According to CoreLogic's latest Homeowner Equity Report for the second quarter of 2023, U.S. homeowners with mortgages (which account for roughly 63% of all properties) saw home equity decrease by 1.7% year over year, representing a collective loss of $287.6 billion, and an average loss of $8,300 per borrower since the second quarter of 2022.
However, U.S. homeowners with mortgages gained on average $13,900 quarter over quarter, amounting to a collective increase of $806 billion - or a 5.2% gain - in home equity. And while borrowers in the West continued to experience the largest year-over-year equity losses (as seen in Figure 1), homeowners in states like Hawaii, California and Washington still have the most accumulated equity due to the pace of appreciation over the past decade.
"While U.S. home equity is now lower than its peak in the second quarter of 2022, owners are in a better position than they were six months ago, when prices bottomed out," said Selma Hepp, chief economist for CoreLogic. "The 5% overall increase in home prices since February means that the average U.S. homeowner has gained almost $14,000 compared with the previous quarter, a significant improvement for borrowers who bought when prices peaked in the spring of 2022."
"Also, while more borrowers are underwater compared with one year ago," Hepp continued, "they are not necessarily concentrated in markets that have seen the largest price declines, as negative equity also depends on the down payment. Natural disasters and related risks also play a substantial role in home equity changes."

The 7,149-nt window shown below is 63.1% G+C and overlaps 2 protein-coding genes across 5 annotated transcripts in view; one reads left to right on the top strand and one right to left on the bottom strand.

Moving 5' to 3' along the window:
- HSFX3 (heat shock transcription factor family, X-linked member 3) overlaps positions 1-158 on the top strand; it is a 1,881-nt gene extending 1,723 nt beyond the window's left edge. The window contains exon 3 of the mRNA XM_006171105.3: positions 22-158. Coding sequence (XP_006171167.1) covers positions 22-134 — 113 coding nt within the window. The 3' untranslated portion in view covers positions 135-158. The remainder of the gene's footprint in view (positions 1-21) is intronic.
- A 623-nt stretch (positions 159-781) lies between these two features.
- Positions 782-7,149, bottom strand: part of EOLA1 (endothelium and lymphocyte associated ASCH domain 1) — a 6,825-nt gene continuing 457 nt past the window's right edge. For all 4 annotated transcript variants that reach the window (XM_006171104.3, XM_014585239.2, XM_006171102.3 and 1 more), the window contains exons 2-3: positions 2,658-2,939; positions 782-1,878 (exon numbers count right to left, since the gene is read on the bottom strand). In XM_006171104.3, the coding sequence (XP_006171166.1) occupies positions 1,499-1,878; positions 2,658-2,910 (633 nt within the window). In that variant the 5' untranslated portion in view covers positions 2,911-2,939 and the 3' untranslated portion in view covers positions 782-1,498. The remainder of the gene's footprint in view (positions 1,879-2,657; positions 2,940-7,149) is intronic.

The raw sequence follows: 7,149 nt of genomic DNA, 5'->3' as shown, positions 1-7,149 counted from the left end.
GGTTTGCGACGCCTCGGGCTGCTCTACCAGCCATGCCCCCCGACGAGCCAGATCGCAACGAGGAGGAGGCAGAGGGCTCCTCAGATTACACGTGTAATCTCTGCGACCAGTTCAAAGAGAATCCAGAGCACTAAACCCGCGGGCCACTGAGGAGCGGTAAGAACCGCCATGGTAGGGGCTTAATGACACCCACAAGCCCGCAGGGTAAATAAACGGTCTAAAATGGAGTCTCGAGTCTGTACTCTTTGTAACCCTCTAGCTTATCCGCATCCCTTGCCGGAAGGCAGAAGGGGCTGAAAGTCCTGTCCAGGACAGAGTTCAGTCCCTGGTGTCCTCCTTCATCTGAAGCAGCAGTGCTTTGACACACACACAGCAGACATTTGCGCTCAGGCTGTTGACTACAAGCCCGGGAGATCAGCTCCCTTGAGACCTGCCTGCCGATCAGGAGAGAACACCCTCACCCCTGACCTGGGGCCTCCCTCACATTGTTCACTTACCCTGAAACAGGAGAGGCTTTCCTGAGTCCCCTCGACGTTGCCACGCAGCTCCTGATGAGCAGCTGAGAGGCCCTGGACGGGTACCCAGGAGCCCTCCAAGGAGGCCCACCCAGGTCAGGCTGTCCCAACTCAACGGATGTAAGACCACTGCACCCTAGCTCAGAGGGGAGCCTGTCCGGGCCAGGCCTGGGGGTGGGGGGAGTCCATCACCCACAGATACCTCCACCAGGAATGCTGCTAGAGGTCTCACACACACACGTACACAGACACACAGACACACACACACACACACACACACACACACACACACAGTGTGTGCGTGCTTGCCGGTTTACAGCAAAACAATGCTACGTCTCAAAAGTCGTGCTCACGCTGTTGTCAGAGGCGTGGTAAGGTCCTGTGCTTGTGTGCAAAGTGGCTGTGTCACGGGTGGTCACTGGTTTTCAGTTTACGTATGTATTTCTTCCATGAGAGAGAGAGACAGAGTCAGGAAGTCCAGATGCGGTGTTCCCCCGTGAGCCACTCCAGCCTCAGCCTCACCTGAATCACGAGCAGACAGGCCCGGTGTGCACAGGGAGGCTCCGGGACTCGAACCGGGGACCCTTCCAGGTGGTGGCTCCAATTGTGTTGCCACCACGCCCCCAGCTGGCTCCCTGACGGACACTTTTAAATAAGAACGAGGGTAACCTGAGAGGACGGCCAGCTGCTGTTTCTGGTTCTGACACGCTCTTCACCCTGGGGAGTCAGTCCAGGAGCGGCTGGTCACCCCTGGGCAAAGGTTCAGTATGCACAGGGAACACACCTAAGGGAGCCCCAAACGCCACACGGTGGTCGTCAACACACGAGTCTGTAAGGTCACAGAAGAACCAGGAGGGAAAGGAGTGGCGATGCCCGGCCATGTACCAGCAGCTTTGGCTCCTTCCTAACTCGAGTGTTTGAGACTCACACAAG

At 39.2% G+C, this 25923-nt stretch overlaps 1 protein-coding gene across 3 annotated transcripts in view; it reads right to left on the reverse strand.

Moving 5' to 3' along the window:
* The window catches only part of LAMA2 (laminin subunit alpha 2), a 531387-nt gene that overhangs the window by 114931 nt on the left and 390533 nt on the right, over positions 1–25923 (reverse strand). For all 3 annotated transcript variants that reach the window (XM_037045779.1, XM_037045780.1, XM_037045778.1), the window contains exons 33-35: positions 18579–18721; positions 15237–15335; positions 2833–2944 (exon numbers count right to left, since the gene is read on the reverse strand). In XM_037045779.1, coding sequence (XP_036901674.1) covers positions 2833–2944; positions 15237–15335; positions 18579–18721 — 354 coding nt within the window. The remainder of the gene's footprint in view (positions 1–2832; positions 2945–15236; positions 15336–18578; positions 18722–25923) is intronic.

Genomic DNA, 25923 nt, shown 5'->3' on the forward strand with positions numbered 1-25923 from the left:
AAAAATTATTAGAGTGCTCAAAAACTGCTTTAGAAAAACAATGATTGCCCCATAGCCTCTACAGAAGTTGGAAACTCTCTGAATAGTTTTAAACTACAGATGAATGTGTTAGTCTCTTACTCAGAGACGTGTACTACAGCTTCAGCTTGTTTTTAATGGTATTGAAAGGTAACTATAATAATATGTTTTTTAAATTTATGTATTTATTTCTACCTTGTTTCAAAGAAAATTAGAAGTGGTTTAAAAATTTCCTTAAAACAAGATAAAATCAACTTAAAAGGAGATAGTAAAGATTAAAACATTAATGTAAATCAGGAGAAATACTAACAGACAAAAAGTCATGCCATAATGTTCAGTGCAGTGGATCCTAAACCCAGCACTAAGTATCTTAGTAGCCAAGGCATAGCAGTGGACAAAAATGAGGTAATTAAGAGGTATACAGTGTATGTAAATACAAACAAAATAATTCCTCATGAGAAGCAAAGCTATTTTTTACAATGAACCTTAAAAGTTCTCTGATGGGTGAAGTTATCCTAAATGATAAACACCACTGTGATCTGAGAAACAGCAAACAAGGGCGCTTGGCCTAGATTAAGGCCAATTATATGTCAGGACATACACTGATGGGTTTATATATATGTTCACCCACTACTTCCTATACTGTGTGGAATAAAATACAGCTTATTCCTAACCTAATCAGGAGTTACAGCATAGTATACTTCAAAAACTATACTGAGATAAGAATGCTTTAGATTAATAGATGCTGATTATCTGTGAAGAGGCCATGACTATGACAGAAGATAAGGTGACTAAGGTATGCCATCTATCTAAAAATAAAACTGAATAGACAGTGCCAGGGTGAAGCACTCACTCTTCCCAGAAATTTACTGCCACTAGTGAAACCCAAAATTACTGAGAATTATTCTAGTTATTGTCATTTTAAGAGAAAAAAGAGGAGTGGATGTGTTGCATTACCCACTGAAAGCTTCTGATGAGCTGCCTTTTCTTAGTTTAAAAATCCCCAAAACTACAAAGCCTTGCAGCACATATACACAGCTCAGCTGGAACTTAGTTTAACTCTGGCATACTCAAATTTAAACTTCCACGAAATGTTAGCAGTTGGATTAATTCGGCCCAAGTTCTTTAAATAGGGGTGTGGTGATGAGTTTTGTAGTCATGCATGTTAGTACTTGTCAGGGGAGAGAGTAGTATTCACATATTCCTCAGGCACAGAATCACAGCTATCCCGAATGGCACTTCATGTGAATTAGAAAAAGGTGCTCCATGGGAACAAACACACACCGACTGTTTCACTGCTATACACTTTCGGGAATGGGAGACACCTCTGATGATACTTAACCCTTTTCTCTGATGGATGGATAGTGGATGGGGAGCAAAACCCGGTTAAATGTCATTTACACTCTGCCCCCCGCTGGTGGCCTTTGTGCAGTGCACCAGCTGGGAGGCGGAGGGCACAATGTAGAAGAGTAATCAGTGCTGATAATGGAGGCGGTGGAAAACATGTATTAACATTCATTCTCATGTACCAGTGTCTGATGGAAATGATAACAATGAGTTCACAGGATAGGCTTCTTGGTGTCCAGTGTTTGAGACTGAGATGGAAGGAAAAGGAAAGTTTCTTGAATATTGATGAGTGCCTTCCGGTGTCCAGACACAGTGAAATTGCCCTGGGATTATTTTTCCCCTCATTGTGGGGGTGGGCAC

Negative equity, also referred to as underwater or upside-down mortgages, applies to borrowers who owe more on their mortgages than their homes are currently worth. As of the second quarter of 2023, the quarterly and annual changes in negative equity were:
Because home equity is affected by home price changes, borrowers with equity positions near (+/- 5%), the negative equity cutoff, are most likely to move out of or into negative equity as prices change, respectively. Looking at the second quarter of 2023 book of mortgages, if home prices increase by 5%, 128,000 homes would regain equity; if home prices decline by 5%, 178,000 properties would fall underwater.